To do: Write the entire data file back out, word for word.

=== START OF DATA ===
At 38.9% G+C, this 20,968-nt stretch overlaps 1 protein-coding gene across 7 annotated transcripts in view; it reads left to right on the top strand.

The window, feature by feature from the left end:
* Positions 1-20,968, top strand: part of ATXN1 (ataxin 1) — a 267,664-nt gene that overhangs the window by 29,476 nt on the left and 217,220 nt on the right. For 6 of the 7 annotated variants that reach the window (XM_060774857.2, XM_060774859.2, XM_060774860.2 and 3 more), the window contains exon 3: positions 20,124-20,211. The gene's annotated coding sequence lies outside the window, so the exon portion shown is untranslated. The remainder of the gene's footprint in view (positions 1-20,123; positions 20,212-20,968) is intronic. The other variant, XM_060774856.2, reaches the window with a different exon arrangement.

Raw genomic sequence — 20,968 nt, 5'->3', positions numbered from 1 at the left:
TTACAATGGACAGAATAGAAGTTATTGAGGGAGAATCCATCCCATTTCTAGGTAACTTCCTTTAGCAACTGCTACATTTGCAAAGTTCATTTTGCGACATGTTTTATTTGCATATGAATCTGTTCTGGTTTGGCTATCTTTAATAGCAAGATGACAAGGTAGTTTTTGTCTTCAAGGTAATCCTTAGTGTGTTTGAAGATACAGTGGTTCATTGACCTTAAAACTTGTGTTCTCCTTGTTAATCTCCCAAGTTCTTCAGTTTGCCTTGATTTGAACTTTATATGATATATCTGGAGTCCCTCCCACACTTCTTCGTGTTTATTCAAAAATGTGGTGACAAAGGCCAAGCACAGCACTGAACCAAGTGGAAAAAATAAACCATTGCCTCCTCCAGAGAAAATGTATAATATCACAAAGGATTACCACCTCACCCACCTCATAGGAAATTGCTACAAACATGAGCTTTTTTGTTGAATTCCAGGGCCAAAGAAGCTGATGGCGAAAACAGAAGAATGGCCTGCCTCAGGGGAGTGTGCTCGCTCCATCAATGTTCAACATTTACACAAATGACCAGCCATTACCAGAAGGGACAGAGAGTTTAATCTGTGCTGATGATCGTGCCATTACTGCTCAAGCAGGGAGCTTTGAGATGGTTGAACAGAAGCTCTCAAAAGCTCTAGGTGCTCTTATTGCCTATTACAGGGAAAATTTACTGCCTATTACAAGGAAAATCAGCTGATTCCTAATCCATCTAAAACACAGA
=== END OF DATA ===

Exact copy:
At 38.9% G+C, this 20,968-nt stretch overlaps 1 protein-coding gene across 7 annotated transcripts in view; it reads left to right on the top strand.

The window, feature by feature from the left end:
* Positions 1-20,968, top strand: part of ATXN1 (ataxin 1) — a 267,664-nt gene that overhangs the window by 29,476 nt on the left and 217,220 nt on the right. For 6 of the 7 annotated variants that reach the window (XM_060774857.2, XM_060774859.2, XM_060774860.2 and 3 more), the window contains exon 3: positions 20,124-20,211. The gene's annotated coding sequence lies outside the window, so the exon portion shown is untranslated. The remainder of the gene's footprint in view (positions 1-20,123; positions 20,212-20,968) is intronic. The other variant, XM_060774856.2, reaches the window with a different exon arrangement.

Raw genomic sequence — 20,968 nt, 5'->3', positions numbered from 1 at the left:
TTACAATGGACAGAATAGAAGTTATTGAGGGAGAATCCATCCCATTTCTAGGTAACTTCCTTTAGCAACTGCTACATTTGCAAAGTTCATTTTGCGACATGTTTTATTTGCATATGAATCTGTTCTGGTTTGGCTATCTTTAATAGCAAGATGACAAGGTAGTTTTTGTCTTCAAGGTAATCCTTAGTGTGTTTGAAGATACAGTGGTTCATTGACCTTAAAACTTGTGTTCTCCTTGTTAATCTCCCAAGTTCTTCAGTTTGCCTTGATTTGAACTTTATATGATATATCTGGAGTCCCTCCCACACTTCTTCGTGTTTATTCAAAAATGTGGTGACAAAGGCCAAGCACAGCACTGAACCAAGTGGAAAAAATAAACCATTGCCTCCTCCAGAGAAAATGTATAATATCACAAAGGATTACCACCTCACCCACCTCATAGGAAATTGCTACAAACATGAGCTTTTTTGTTGAATTCCAGGGCCAAAGAAGCTGATGGCGAAAACAGAAGAATGGCCTGCCTCAGGGGAGTGTGCTCGCTCCATCAATGTTCAACATTTACACAAATGACCAGCCATTACCAGAAGGGACAGAGAGTTTAATCTGTGCTGATGATCGTGCCATTACTGCTCAAGCAGGGAGCTTTGAGATGGTTGAACAGAAGCTCTCAAAAGCTCTAGGTGCTCTTATTGCCTATTACAGGGAAAATTTACTGCCTATTACAAGGAAAATCAGCTGATTCCTAATCCATCTAAAACACAGA